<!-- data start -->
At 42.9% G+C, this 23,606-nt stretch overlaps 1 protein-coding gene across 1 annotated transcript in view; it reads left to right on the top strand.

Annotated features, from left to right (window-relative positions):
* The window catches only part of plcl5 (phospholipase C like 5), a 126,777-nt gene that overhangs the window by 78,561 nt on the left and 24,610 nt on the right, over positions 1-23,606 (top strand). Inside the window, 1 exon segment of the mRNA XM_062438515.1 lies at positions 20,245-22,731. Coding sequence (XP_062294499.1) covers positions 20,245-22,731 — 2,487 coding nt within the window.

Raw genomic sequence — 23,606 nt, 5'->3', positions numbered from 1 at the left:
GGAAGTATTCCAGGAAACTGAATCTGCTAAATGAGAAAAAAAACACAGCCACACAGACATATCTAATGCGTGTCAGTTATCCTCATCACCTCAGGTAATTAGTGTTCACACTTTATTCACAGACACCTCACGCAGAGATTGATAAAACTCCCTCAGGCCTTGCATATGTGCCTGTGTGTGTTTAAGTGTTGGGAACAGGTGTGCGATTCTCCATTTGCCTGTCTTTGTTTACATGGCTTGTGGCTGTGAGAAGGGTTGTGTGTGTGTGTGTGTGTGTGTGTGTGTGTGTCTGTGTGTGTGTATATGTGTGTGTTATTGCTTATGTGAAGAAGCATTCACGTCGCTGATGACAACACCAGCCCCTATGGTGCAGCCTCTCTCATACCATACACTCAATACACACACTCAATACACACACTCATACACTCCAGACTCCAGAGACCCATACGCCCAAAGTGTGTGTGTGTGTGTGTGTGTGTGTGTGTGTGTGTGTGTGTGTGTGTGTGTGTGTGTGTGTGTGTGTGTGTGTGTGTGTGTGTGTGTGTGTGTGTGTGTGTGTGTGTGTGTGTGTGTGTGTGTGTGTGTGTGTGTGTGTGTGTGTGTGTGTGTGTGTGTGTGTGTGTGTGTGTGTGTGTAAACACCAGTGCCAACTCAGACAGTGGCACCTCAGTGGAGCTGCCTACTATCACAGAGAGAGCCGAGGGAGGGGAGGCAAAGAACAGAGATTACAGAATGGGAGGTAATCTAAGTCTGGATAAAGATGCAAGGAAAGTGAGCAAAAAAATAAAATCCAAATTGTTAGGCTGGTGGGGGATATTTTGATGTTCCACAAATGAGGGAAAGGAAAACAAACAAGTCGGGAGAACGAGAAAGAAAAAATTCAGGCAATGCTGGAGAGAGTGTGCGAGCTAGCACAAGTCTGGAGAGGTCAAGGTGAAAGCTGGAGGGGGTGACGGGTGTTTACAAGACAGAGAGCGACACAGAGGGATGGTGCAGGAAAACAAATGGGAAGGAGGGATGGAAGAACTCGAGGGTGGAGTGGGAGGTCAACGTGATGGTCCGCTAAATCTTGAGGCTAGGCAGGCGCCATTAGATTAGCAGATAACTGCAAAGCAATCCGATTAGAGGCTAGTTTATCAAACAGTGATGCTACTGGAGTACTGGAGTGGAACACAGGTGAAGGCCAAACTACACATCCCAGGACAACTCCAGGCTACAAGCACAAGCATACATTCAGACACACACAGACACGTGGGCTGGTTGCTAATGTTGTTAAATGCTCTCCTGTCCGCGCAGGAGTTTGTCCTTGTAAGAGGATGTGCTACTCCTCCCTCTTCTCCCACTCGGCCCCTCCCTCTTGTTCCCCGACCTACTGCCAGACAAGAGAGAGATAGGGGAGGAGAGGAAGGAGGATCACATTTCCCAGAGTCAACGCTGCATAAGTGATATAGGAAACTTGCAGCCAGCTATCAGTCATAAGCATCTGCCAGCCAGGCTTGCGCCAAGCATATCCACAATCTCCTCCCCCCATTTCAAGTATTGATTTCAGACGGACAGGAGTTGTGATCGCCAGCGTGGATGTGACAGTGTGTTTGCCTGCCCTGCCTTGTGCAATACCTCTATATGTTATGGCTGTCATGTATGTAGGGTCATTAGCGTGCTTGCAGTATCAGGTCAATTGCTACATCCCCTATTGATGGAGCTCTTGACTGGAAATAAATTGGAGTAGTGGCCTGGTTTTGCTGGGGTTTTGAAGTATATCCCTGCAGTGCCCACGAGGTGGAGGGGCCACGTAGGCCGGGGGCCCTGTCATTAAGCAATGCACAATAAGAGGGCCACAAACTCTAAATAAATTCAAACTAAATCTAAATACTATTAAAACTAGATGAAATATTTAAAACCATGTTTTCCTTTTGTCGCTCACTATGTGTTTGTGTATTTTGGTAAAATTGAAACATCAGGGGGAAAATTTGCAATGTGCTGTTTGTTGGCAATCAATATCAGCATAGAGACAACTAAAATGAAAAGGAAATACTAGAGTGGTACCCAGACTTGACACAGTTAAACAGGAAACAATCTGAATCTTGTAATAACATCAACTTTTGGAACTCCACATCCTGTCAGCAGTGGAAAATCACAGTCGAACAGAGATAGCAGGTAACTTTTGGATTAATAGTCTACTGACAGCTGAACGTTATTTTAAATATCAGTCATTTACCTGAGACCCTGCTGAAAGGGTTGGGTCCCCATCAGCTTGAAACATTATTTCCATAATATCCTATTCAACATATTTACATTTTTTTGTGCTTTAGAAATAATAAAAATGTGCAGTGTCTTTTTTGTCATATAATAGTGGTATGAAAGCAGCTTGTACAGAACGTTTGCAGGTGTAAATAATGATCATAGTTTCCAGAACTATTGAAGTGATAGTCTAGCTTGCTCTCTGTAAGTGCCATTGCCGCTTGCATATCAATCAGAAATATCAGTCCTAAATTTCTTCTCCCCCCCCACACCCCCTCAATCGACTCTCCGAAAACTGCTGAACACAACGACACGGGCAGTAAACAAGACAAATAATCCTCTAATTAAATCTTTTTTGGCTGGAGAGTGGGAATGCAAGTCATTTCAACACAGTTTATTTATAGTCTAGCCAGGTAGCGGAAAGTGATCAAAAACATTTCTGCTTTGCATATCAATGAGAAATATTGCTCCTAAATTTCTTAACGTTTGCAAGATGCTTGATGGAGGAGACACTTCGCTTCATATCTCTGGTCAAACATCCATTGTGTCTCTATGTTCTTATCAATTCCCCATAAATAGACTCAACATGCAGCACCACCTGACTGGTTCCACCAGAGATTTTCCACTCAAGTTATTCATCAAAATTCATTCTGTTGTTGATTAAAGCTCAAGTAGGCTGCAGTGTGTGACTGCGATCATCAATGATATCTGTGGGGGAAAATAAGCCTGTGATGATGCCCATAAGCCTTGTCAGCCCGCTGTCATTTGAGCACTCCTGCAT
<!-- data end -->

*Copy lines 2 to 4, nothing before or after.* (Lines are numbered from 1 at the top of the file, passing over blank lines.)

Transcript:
Annotated features, from left to right (window-relative positions):
* The window catches only part of plcl5 (phospholipase C like 5), a 126,777-nt gene that overhangs the window by 78,561 nt on the left and 24,610 nt on the right, over positions 1-23,606 (top strand). Inside the window, 1 exon segment of the mRNA XM_062438515.1 lies at positions 20,245-22,731. Coding sequence (XP_062294499.1) covers positions 20,245-22,731 — 2,487 coding nt within the window.

Raw genomic sequence — 23,606 nt, 5'->3', positions numbered from 1 at the left: